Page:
MW: The world's going to bet on your sport, so you’ve got to get your head out of the sand. There's no option B. A huge percentage of sports gambling is in Asia. We have a huge following in Asia, so obviously we'll have some opportunities and some betting going on. Longer term – a couple of years, not 10 – we have got to figure out can we give some more in-game betting. In other words, could you follow three groups? Could you have multiple cameras and multiple scoring on three holes? Could 16, 17, 18 always be bet-able holes on the LPGA? I think all of those things are doable, but I'm not in a hurry. I want to make sure our sport's ready and our players are ready to handle sports betting. It is just like sponsorship; it is my responsibility to monetize that.
AM: A lot of discussions have come around the fact that the women don't get the same corporate support as the men. They're not playing for the same amount of money as the men. Is that fair? Yet, basic economics don’t seem to support that question.
MW: On the business side, I get it that we deliver one-fourth, one-fifth the eyeballs, and we're getting one-fourth to one-fifth the amount of sponsor dollars. I'm not sure about the chicken or the egg. I'm not sure if you gave me 42 weeks a year on network TV if I wouldn't give you a whole viable delivery, but no one's given us that head start, so we'll deal with that. I was a sponsor way before I was a commissioner. You pay for what you get, and we’ve got to deliver more if we want to play for more. Real changes in the male/female equality game didn't come because there's rate of return. Title IX was a decision, and as a result female athletics have changed. It didn't change because there was some great business dynamic that showed they had now reached a level. When I started working back in the early ’80s, telling somebody that you weren't going to pay her as much because she might get pregnant and leave made sense. It was a business decision. You would say that out loud in a business meeting. At some point, that became not only illogical but almost illegal, and I would just tell you the same things are going to happen in golf. We're going to continue to grow that gap and be delivering more than we have been. Separate from that, there's going to be a player or two or three who are just going to change the game because they want to. CME [the sponsor of the LPGA’s season-ending tour championship] took a first big step and said, Screw that. There's going to be a $1.5 million winner's check. In the next three to four years, somebody or two is going to say, You know what, Mike? I don't need to wait for the data. This is just the right thing to do, and I'm going to do it. Somebody is going to Title IX the LPGA, and when they do, the pace of change will be at a staggering rate. I don't know who that is – I don't have anybody I'm currently concocting in the back room with – but I can just tell you that history proves that I'm right here. I thought that might be what Augusta National would do. That's not the path they went, but I thought Augusta could say, starting tomorrow, there's a ladies Masters and they're playing for 10 million just like the guys, and from now on inequality in golf is over. It didn't happen that way. That's fine, but that's going to happen in golf, and when it does, we're going to have a shift-change moment; we're going to have a Title IX moment. I don't think you have to get to perfect economics to have those kinds of changes, because I've seen them happen. I see them happen all around the world, in all different countries as it relates to women in business, women empowerment. It's just every once in a while that somebody makes a big move, and it moves the yardstick for everybody. That's coming in women's golf.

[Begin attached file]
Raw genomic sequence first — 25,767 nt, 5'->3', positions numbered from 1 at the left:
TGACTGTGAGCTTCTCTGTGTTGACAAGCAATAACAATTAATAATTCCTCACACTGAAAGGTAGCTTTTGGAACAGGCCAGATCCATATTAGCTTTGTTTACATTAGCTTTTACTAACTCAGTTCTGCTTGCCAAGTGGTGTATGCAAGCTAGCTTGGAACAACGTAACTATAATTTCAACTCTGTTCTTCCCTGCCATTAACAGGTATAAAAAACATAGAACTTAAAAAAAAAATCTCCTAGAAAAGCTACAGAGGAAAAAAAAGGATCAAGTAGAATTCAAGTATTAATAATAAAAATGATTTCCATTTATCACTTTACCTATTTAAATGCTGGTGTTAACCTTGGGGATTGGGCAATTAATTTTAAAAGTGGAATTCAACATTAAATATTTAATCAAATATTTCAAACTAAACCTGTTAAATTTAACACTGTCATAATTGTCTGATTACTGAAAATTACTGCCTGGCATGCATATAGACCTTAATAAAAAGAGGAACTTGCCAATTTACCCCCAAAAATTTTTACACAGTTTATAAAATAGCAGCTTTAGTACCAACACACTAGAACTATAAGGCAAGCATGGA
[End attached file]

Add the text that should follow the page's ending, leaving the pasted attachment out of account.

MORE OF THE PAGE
Alex Miceli is the founder and publisher of Morning Read. Email: firstname.lastname@example.org; Twitter: @AlexMiceli